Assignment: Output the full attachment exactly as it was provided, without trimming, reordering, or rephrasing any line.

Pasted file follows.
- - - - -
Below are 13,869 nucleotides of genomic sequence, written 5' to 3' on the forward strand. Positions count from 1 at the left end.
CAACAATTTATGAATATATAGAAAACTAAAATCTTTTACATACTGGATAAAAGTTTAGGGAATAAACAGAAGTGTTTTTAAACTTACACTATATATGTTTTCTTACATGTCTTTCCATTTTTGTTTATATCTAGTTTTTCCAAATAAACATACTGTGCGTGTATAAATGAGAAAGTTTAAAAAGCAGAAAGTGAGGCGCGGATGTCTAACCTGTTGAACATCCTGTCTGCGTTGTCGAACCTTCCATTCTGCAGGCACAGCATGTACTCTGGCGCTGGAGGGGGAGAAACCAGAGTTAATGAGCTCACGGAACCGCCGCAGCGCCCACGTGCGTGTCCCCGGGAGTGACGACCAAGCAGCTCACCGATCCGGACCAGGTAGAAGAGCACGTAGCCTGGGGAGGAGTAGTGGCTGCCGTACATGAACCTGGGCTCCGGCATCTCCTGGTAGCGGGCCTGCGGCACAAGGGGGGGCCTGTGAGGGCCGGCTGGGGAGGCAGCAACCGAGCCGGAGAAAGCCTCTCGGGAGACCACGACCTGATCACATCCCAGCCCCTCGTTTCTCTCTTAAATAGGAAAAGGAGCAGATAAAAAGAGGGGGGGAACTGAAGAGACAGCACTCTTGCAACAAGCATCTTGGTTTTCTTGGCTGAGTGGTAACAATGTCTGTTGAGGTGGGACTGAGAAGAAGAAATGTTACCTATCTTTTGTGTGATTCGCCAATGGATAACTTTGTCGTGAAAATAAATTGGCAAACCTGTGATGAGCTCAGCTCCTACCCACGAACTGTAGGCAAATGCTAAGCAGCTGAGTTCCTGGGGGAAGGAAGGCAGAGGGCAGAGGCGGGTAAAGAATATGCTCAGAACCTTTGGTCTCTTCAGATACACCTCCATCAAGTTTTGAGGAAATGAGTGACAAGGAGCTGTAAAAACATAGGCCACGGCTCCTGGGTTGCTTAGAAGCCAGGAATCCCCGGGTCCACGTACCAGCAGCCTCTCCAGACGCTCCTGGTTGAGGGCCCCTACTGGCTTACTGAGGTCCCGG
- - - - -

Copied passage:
Below are 13,869 nucleotides of genomic sequence, written 5' to 3' on the forward strand. Positions count from 1 at the left end.
CAACAATTTATGAATATATAGAAAACTAAAATCTTTTACATACTGGATAAAAGTTTAGGGAATAAACAGAAGTGTTTTTAAACTTACACTATATATGTTTTCTTACATGTCTTTCCATTTTTGTTTATATCTAGTTTTTCCAAATAAACATACTGTGCGTGTATAAATGAGAAAGTTTAAAAAGCAGAAAGTGAGGCGCGGATGTCTAACCTGTTGAACATCCTGTCTGCGTTGTCGAACCTTCCATTCTGCAGGCACAGCATGTACTCTGGCGCTGGAGGGGGAGAAACCAGAGTTAATGAGCTCACGGAACCGCCGCAGCGCCCACGTGCGTGTCCCCGGGAGTGACGACCAAGCAGCTCACCGATCCGGACCAGGTAGAAGAGCACGTAGCCTGGGGAGGAGTAGTGGCTGCCGTACATGAACCTGGGCTCCGGCATCTCCTGGTAGCGGGCCTGCGGCACAAGGGGGGGCCTGTGAGGGCCGGCTGGGGAGGCAGCAACCGAGCCGGAGAAAGCCTCTCGGGAGACCACGACCTGATCACATCCCAGCCCCTCGTTTCTCTCTTAAATAGGAAAAGGAGCAGATAAAAAGAGGGGGGGAACTGAAGAGACAGCACTCTTGCAACAAGCATCTTGGTTTTCTTGGCTGAGTGGTAACAATGTCTGTTGAGGTGGGACTGAGAAGAAGAAATGTTACCTATCTTTTGTGTGATTCGCCAATGGATAACTTTGTCGTGAAAATAAATTGGCAAACCTGTGATGAGCTCAGCTCCTACCCACGAACTGTAGGCAAATGCTAAGCAGCTGAGTTCCTGGGGGAAGGAAGGCAGAGGGCAGAGGCGGGTAAAGAATATGCTCAGAACCTTTGGTCTCTTCAGATACACCTCCATCAAGTTTTGAGGAAATGAGTGACAAGGAGCTGTAAAAACATAGGCCACGGCTCCTGGGTTGCTTAGAAGCCAGGAATCCCCGGGTCCACGTACCAGCAGCCTCTCCAGACGCTCCTGGTTGAGGGCCCCTACTGGCTTACTGAGGTCCCGG